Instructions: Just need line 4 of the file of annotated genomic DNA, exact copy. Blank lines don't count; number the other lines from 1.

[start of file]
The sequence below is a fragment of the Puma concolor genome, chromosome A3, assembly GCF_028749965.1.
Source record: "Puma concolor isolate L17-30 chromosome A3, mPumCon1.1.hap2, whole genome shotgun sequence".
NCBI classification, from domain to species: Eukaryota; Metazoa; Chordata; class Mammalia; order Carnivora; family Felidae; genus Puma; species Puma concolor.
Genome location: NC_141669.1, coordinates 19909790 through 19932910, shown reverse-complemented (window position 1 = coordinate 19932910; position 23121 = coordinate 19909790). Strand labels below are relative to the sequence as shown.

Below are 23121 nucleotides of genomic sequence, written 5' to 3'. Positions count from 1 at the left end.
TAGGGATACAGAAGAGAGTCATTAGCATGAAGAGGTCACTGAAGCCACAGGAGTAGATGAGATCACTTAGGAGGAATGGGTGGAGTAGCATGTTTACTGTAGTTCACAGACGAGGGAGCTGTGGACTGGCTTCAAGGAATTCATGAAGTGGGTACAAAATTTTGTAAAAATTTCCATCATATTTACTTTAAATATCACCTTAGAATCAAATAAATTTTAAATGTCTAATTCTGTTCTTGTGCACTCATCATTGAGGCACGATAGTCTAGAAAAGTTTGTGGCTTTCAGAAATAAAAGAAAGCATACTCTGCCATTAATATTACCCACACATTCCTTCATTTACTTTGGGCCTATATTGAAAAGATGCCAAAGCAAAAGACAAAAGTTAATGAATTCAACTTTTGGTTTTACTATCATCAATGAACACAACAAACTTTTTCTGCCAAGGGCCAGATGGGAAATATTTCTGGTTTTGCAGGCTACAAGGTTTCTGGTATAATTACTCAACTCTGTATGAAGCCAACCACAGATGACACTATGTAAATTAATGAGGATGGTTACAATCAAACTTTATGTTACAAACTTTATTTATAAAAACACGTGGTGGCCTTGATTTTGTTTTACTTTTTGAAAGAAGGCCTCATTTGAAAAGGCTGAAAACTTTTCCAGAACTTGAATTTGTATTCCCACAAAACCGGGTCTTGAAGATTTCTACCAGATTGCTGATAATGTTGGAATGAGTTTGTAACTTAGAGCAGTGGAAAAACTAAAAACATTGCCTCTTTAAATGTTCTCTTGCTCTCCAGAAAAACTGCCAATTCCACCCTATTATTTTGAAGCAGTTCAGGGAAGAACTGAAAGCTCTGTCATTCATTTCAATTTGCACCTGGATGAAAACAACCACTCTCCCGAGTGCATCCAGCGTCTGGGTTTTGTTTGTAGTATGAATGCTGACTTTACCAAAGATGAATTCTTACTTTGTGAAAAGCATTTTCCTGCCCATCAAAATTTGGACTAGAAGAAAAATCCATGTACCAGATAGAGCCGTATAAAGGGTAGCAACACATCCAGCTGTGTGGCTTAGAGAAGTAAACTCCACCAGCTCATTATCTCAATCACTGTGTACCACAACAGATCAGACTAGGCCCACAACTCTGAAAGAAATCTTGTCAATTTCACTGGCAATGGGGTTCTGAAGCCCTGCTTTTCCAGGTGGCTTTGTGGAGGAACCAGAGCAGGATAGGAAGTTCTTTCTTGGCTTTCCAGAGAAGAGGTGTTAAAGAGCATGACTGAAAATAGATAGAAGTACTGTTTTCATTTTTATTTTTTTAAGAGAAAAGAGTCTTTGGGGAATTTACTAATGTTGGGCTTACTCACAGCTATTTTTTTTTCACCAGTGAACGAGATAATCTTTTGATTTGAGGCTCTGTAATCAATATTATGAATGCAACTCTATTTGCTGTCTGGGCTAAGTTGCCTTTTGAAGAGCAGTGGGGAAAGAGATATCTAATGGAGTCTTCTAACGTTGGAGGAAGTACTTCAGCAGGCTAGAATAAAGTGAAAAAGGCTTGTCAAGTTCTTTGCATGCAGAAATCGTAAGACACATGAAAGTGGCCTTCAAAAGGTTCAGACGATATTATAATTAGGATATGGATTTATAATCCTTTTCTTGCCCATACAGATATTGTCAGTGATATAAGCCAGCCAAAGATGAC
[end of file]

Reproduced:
Genome location: NC_141669.1, coordinates 19909790 through 19932910, shown reverse-complemented (window position 1 = coordinate 19932910; position 23121 = coordinate 19909790). Strand labels below are relative to the sequence as shown.